Running the gas down - Snowblower Forum : Snow Blower Forums
 
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post #1 of 10 Old 04-18-2017, 01:29 PM Thread Starter
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Running the gas down

Hello - I ran the machine today to try to burn the remaining gas in the tank. It ran a half hour, then stopped. I started it up again, ran for awhile, then stopped. Repeated numerous times. Now it will no longer start, but I still see fuel in the tank. Why? Isn't it refusing to start because it no longer is receiving fuel? If so, why didn't it use the last of the fuel in the tank? What should I do?
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post #2 of 10 Old 04-18-2017, 01:39 PM
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Not sure what engine this is in regard to. You can't run the tank completely dry because the pickup is slightly higher the the base of the tank.

The easiest way to remove all the fuel from the tank is to use a suction device to suck out the residual. Home Depot sells an inexpensive tool called the liqui-vac.

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post #3 of 10 Old 04-18-2017, 02:54 PM
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You may see a bit of residual fuel in the bottom of the tank after running the machine out of gas. I just got through draining mine, first with a siphon, to get most of the fuel out, then running it until it quit, about 5 minutes.

I then rolled it out in the sun, loosened that gas cap, but left it on the filler neck to keep dirt from getting in, and left it for the afternoon. When I rolled it back into the garage, the tank was dry from evaporation.

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post #4 of 10 Old 04-18-2017, 09:19 PM
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Harbor Freight is another source for cheap hand pumps. I've got one and it works quite well for this task.
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post #5 of 10 Old 04-18-2017, 09:55 PM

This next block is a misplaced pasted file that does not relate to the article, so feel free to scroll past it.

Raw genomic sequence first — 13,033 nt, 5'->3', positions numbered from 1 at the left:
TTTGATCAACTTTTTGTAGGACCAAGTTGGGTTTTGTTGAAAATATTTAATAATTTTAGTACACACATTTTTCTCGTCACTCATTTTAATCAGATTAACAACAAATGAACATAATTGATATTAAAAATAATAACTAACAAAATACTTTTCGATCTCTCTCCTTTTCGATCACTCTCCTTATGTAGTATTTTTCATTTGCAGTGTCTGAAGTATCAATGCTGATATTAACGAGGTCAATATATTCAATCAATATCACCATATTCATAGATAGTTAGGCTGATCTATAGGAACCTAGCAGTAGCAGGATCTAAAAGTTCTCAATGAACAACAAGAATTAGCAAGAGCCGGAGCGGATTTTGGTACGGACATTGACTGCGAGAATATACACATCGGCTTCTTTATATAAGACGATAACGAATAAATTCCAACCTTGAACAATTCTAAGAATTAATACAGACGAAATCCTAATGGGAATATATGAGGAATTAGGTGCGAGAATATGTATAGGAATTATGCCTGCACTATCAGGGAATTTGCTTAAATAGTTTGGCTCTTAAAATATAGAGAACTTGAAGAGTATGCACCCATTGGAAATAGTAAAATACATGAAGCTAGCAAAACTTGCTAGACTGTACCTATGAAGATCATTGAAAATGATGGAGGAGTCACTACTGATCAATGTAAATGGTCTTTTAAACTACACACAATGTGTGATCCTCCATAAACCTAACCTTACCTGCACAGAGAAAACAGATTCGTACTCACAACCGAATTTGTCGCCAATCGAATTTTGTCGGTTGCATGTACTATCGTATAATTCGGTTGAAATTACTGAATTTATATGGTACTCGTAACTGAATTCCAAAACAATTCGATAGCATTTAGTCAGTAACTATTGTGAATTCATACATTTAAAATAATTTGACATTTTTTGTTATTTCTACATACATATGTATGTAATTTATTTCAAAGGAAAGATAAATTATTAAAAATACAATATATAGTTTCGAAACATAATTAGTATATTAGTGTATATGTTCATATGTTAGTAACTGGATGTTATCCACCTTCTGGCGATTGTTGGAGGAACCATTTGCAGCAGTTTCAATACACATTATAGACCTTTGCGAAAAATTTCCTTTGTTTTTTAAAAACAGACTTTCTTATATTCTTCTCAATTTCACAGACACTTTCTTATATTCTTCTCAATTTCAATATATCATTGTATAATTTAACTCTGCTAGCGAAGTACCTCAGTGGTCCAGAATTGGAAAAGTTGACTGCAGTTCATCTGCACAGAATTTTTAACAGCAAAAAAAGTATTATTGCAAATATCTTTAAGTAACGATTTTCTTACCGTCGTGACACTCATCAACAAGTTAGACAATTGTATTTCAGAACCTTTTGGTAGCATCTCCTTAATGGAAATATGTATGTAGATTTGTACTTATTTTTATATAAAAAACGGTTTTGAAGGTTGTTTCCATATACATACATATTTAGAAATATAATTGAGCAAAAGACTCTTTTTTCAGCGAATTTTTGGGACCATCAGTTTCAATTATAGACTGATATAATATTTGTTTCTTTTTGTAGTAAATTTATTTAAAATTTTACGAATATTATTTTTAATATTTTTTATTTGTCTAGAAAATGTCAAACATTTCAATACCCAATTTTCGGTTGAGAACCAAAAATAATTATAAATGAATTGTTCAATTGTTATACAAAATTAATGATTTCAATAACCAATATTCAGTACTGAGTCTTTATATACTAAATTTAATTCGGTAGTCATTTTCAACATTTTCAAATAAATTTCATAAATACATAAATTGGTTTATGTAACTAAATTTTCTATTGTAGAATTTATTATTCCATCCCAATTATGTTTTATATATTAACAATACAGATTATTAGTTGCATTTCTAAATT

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Just take the gas cap off and let the stuff evaporate over a few days.
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post #6 of 10 Old 04-19-2017, 08:31 AM
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I use the Harbor Freight red suction pump to get most of the fuel out, then use a turkey baster and let the rest evaporate. If you have a steel tank you can also shoot some fogging oil into it as best you can to prevent rust.

Last edited by dhazelton; 04-19-2017 at 08:53 AM.
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post #7 of 10 Old 04-19-2017, 09:40 AM
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I've used a few siphons and the one I picked up from TSC a few weeks back is the best so far. It has a big primer bulb, check valve and a filter. very nice.

if you have a fuel shut-off...what I often do is shut-off the fuel shutoff, disconnect the fuel line and hook-up a temp fuel line for transfer.

then you can disconnect the fuel line @ the carb & blow some deep creep or seafoam through the fuel line to remove any residual fuel.


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post #8 of 10 Old 04-19-2017, 08:10 PM
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I used to empty all my seasonal equipment gas tanks. But I stopped doing that several years ago. I put Startron fuel stabilizer in all my equipment. It all gets stored that way and always starts on the first or second pull when I take it back out. All my stuff runs better and starts much more reliably than before I was using Startron.


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post #9 of 10 Old 04-19-2017, 09:40 PM
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A friend suggested using Startron a while ago, and that was great advice. Haven't had an issue with small engines since then. I also follow your storage process with similar results.
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post #10 of 10 Old 04-19-2017, 10:03 PM
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Running the gas down

I do the opposite. I add some marine stabil then top off the tank. I then run the engine for 5 or 10 minutes. While running, I shut off the fuel valve and let it run until the engine starves. Then I loosen the drain nut on the bottom of the carb to drain the bowl then retighten the carb nut. I leave the fuel valve closed. Done. I've been doing this for years and have never had a fuel related issue come start up next winter.


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Last edited by Loco-diablo; 04-19-2017 at 10:07 PM.
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